Some drone concepts sound good on paper, while others are so bad that it can even cost a company its board members. With drone usage becoming more prevalent, it’s only natural for companies to consider using them for delivering packages. However, one company tries to up the ante by utilizing them as law enforcers, and inside school campuses. Axon, a company that produces energy weapons and security cameras, proposed a taser drone design in light of the Uvalde school shooting. These drones would be installed inside campuses and would “play the same role” as sprinklers in times of emergencies.
Of course, this announcement also caused nine members of Axon’s ethics board to walk away from the company, according to the Associated Press. The ex-board members expressed various concerns, not only about the drone concept’s potentially dangerous implementation but also about the exploitative nature of the announcement’s timing. Some might be wondering, are drones designed to protect students such a bad idea? Regardless of personal opinion, there are many negative outcomes that can stem from such a predicament.
The aftermath of weaponized drones can be shocking
Commercial drones with cameras already have a tendency to pose risks to privacy. Drones carrying weapons, on the other hand, can lead to even greater threats, especially when it falls into the wrong hands. The thing is, drones are very much susceptible to doing just that through hacking (via Ars Technica). With a modified radio transmitter, hackers can not only use spoofed frequencies to hijack a drone, but they can also lock out its original owner from using it. What makes matters worse is that hackers can do this from as far as a mile away, according to Forbes.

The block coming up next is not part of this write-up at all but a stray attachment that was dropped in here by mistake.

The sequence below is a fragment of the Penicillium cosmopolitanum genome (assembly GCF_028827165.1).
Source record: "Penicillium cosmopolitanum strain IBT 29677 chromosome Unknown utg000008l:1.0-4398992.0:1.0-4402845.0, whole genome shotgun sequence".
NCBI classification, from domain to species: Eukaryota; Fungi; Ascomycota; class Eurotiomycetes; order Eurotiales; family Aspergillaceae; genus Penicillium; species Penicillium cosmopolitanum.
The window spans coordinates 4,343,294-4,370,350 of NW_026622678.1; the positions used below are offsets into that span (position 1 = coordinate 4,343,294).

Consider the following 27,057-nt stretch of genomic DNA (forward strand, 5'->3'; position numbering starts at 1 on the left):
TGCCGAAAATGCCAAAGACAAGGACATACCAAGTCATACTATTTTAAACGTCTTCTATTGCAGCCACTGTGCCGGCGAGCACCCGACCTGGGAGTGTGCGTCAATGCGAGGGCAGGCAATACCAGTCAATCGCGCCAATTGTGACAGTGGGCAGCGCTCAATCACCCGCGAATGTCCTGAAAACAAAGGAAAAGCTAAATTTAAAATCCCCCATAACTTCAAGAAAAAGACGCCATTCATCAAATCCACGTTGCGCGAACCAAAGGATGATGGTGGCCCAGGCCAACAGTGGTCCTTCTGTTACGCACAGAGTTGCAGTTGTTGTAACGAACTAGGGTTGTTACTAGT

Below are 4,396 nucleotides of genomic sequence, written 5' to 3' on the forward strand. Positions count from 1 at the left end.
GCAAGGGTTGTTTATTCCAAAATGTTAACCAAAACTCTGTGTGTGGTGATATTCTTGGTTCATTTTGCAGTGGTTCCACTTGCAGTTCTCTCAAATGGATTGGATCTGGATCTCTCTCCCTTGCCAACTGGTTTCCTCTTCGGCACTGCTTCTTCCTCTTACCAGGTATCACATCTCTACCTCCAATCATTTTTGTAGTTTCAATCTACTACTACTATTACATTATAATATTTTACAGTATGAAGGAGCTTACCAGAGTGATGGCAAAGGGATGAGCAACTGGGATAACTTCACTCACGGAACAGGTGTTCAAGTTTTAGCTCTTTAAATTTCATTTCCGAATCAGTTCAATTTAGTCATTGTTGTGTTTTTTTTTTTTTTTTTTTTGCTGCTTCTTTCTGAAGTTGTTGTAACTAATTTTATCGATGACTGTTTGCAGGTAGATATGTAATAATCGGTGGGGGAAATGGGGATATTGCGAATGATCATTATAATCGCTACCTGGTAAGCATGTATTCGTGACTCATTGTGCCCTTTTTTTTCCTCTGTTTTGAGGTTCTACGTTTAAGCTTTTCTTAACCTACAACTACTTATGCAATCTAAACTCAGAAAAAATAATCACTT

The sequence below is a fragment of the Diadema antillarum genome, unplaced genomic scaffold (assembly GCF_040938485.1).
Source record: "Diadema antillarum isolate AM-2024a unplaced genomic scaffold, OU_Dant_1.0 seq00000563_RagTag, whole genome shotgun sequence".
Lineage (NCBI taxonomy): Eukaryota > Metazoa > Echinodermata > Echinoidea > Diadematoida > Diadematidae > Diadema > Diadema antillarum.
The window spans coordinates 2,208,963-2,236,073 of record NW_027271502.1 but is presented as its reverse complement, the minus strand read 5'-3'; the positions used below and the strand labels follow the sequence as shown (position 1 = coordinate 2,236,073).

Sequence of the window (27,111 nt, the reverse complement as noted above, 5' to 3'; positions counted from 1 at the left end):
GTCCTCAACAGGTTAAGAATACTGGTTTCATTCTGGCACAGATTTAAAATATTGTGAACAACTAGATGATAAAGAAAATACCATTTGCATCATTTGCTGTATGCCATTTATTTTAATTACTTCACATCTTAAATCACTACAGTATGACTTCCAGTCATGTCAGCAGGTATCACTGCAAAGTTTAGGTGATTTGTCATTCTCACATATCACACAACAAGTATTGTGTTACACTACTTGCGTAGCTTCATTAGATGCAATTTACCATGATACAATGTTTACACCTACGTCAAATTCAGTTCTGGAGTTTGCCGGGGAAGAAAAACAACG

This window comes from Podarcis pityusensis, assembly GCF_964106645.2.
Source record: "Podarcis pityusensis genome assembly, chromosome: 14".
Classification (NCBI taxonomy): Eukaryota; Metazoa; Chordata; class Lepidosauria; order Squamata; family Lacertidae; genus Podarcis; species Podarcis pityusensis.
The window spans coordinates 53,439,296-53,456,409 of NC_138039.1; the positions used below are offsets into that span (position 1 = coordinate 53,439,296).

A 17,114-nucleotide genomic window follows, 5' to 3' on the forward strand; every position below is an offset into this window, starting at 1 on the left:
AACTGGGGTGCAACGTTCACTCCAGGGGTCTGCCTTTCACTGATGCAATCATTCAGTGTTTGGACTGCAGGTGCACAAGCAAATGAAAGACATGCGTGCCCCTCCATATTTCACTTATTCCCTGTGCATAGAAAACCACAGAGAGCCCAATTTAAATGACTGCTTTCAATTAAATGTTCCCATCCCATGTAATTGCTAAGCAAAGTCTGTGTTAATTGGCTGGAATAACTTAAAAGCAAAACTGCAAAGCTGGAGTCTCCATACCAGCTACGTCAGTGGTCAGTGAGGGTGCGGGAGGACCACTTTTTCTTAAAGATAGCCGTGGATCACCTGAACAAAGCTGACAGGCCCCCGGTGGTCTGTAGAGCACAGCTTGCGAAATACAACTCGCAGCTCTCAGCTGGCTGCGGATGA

Aside from commercial drones, even more advanced police drones were reportedly just as vulnerable to such attacks. These types of exploits effectively give hackers full control, and when it comes to taser drones, this is as bad as handing potential criminals weapons on a silver platter. In addition, one can’t also rule out the possibility of taser drone abuse by the controllers themselves. AP reported that Axon’s ethics board unanimously urged the company not to introduce weaponized drones to communities of color that are already “over-policed.” Needless to say, adding taser drones into the mix can only complicate things more than they should.
How dangerous are weaponized taser drones, exactly?
Axon CEO Rick Smith did suggest a rigorous oversight committee that closely monitors the activity of its taser drones, but should this route be taken in the first place or is there a better way? While tasers might be presented as non-lethal solutions, they still led to almost 40 fatalities in one year alone. The problem isn’t just in the controversial drone concept itself though, it also has to do with how it’s integrated within school grounds. In the case of the Uvalde school shooting, lack of ample firepower wasn’t the issue, but rather, among them was the local authority’s slow response time (via The Washington Post).
That said, one can only imagine the damage that would ensue if hacked taser drones run amok from inside school premises while officers outside remain oblivious of the havoc they’re wreaking. Considering how something can turn on the very students they’re designed to protect doesn’t exactly paint taser drones a very pretty picture. Although drones with cameras are already problematic in their own right, perhaps it’s still better to limit them to using lenses instead of shock batons.